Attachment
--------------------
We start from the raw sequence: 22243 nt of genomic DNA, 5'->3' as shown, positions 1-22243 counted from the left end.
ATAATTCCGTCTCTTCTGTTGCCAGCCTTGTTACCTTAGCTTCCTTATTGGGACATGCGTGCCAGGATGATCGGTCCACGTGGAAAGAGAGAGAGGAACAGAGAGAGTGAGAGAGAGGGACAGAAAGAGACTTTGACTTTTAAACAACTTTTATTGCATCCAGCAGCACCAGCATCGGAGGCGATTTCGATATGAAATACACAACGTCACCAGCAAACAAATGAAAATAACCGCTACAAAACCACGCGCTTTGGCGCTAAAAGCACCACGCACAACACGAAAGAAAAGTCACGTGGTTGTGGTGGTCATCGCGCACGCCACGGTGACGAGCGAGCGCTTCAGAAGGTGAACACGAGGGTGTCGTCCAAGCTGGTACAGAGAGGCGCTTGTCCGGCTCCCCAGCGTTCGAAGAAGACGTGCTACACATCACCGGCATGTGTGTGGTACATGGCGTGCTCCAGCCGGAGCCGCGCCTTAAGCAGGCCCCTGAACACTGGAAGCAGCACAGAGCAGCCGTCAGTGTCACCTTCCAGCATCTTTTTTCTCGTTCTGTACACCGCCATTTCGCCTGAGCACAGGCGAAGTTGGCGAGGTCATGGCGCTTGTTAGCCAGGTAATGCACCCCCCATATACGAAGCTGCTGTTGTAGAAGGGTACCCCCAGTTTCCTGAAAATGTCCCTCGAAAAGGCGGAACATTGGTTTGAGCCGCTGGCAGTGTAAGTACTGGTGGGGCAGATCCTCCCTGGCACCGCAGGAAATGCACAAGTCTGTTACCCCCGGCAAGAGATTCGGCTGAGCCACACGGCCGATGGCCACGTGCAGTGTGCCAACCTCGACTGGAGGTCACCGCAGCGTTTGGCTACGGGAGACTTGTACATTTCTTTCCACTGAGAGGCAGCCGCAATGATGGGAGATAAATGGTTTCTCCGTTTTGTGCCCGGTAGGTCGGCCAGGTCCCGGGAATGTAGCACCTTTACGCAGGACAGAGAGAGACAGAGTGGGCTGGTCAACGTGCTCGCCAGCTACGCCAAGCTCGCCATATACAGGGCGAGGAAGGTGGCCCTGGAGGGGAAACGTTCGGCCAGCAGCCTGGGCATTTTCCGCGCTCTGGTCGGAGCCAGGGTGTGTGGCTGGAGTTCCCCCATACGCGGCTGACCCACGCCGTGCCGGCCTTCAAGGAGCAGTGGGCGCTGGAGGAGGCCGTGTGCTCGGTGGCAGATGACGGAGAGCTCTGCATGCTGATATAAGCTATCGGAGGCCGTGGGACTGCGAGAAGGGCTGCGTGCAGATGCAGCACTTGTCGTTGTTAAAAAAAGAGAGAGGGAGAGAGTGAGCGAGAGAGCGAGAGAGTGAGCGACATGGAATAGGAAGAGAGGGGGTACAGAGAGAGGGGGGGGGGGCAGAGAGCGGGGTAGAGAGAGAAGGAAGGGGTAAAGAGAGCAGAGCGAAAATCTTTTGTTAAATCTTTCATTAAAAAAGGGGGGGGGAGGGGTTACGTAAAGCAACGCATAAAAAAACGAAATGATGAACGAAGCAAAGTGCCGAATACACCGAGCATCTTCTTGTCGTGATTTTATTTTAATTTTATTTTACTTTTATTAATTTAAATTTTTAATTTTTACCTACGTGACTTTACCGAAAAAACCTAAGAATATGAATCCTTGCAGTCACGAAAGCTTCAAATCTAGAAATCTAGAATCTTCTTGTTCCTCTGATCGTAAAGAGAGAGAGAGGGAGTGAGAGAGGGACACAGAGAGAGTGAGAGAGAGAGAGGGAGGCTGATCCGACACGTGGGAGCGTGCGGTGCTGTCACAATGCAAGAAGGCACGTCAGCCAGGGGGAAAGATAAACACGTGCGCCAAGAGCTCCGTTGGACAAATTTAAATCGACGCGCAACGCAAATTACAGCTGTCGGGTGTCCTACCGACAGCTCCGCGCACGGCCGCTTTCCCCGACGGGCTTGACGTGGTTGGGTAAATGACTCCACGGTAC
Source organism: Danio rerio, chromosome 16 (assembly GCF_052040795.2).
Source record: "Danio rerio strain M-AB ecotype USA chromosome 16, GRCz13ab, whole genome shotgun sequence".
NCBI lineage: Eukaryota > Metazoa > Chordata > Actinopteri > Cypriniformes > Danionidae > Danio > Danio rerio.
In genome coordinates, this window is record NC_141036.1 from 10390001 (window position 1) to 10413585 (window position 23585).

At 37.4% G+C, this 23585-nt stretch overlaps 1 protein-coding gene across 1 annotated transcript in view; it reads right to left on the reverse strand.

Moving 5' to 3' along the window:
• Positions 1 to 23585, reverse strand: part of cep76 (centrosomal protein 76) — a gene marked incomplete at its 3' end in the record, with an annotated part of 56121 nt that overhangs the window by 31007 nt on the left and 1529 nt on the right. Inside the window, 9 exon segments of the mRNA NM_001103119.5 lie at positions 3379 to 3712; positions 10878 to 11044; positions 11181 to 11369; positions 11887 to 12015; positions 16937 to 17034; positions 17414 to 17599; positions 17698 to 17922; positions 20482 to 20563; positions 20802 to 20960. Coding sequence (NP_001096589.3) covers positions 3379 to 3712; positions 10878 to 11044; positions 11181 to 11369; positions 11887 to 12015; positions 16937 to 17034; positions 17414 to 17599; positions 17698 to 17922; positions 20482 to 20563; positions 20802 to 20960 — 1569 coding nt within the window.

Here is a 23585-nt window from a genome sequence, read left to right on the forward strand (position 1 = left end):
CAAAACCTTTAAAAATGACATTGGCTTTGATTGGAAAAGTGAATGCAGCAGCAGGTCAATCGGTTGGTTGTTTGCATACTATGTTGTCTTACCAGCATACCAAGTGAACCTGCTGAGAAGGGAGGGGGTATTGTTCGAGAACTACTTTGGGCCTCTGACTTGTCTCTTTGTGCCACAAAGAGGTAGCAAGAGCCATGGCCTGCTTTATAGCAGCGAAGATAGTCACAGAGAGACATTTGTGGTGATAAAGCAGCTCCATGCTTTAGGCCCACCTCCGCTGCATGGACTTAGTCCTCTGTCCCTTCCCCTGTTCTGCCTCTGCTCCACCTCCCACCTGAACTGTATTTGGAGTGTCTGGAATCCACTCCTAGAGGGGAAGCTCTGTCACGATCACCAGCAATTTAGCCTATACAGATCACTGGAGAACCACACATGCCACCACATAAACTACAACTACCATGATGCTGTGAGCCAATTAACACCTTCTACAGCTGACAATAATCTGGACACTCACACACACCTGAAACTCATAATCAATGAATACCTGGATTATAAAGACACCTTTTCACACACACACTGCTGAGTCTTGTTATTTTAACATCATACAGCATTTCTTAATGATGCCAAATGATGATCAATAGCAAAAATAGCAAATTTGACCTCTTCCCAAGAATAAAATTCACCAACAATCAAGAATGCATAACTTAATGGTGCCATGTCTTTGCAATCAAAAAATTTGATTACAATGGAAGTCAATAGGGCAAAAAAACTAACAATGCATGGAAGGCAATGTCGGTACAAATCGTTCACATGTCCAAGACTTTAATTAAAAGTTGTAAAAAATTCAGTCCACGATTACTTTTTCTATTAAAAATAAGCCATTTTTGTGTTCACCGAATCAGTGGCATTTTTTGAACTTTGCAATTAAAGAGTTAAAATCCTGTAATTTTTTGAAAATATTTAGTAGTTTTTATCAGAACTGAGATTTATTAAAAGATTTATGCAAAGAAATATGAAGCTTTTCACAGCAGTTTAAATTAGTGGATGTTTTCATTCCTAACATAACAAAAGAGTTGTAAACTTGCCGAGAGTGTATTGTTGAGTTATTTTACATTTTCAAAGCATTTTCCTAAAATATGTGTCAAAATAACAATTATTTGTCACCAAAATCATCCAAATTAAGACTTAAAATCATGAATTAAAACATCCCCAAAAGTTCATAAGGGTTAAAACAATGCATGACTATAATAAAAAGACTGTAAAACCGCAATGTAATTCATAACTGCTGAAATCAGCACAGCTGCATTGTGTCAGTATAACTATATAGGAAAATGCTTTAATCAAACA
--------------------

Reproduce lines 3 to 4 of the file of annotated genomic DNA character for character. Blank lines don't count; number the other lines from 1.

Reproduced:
Source organism: Danio rerio, chromosome 16 (assembly GCF_052040795.2).
Source record: "Danio rerio strain M-AB ecotype USA chromosome 16, GRCz13ab, whole genome shotgun sequence".